In any event, the “economy” consists of a host of individual sectors, many of which are operating in different directions at the same time. Thus, at the beginning of the business cycle, leading economic indicators, such as housing starts, might be rising, while lagging indicators, such as capital spending, could be falling.

Since housing leads the economy, housing stocks do well at the start of the recovery, when capital­ intensive stocks such as steels tend to under-perform. Later in the cycle, the tables are turned and housing peaks first, usually in an absolute sense.

Since the financial markets lead the economy, it follows that the greatest profits can be made just before the point of maximum economic distortion, or disequilibrium. Once investors realize that an economy is changing direction and returning toward the equilibrium level, they discount this development by buying or selling the appropriate asset. Obviously, the more dislocated and volatile an economy becomes, the greater is the potential, not only for a return toward the equilibrium level, but also for a strong swing well beyond it to the other extreme. Under such conditions, the possibilities for making money in financial markets are greater because they, too, will normally become subject to wider price fluctuations. Two of the wildest post–World War II economic swings (1973–1974 and 2007–2008) certainly provided traders and investors with a roller coaster ride, with great profit possibilities were they able to identify the two respective bear market lows.

Periods of expansion generally last longer than periods of contraction because it takes longer to build something up than to tear it down. For this reason, bull markets for equities generally last longer than bear markets do.


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Since there are three financial markets and each has two turning points, it follows that there are conceptually six turning points in a typical cycle. The six stages can be used as reference points for determining the current phase of the cycle.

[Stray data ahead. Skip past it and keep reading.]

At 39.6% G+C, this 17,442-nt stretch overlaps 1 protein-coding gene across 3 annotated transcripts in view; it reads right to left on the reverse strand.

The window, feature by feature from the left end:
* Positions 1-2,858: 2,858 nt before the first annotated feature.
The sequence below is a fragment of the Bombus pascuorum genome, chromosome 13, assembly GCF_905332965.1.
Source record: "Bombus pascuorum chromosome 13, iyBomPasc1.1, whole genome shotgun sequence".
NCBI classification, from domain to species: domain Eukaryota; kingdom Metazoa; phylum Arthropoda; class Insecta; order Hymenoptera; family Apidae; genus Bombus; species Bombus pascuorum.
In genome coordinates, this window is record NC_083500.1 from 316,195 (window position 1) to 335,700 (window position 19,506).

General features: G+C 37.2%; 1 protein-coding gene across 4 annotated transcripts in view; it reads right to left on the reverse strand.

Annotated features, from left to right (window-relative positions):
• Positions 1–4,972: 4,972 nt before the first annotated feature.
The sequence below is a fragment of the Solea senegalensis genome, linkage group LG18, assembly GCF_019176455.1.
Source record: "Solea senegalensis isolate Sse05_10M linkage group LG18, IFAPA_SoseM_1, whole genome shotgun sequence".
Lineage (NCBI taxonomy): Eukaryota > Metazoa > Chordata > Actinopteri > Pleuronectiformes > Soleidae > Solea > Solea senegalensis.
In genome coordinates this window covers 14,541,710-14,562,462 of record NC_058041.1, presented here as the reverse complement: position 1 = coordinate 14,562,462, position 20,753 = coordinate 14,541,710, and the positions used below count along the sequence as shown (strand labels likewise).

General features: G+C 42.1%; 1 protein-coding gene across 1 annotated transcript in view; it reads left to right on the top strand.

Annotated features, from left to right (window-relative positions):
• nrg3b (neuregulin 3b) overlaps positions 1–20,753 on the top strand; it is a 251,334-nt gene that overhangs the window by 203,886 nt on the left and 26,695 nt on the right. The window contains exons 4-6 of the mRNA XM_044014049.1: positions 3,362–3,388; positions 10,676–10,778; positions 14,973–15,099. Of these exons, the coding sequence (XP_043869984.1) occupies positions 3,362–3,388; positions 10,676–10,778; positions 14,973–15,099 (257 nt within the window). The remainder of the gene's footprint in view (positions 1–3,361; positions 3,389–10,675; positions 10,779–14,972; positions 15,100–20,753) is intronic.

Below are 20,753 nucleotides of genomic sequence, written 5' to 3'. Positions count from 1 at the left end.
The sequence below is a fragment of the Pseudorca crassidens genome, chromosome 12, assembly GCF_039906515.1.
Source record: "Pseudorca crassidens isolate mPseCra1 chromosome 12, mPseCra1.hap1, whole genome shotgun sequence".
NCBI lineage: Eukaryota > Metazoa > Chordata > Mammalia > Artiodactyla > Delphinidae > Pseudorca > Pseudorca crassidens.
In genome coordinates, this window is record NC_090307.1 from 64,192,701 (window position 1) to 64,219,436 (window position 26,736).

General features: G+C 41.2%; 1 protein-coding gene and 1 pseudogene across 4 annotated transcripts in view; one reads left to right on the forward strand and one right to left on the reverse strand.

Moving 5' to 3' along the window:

When identifying a stage, it is important to look at the long ­term technical position of all three markets so they can act as a cross­check on each other. The stages are also useful, in that specific industry groups outperform the market at particular times and vice versa. For example, defensive and liquidity ­driven early ­cycle leaders tend to do well in Stages I and II. On the other hand, earnings ­driven or late­ cycle leaders perform well in Stages IV and V when commodity prices are rallying. These aspects will be covered in another post on sector rotation.


  • A typical business cycle embraces three individual cycles for interest rates, equities, and commodities. All are influenced by the same economic and financial forces, but each responds differently.
  • These markets undergo a chronological sequence that repeats in most cycles.
  • Some cycles experience a slowdown in the growth rate and not an actual recession.
  • Even so, the chronological sequence between markets still appears to operate.
  • The leads and lags vary from cycle to cycle and have little forecasting value.
  • The chronological sequence of peaks and troughs in the various financial markets can be used as a framework for identifying the position of a specific market within its bull or bear cycle.



Thank you for reading.
Animesh Vashisht
Mob. +917906818121 (Whatsapp to be part of my broadcast list)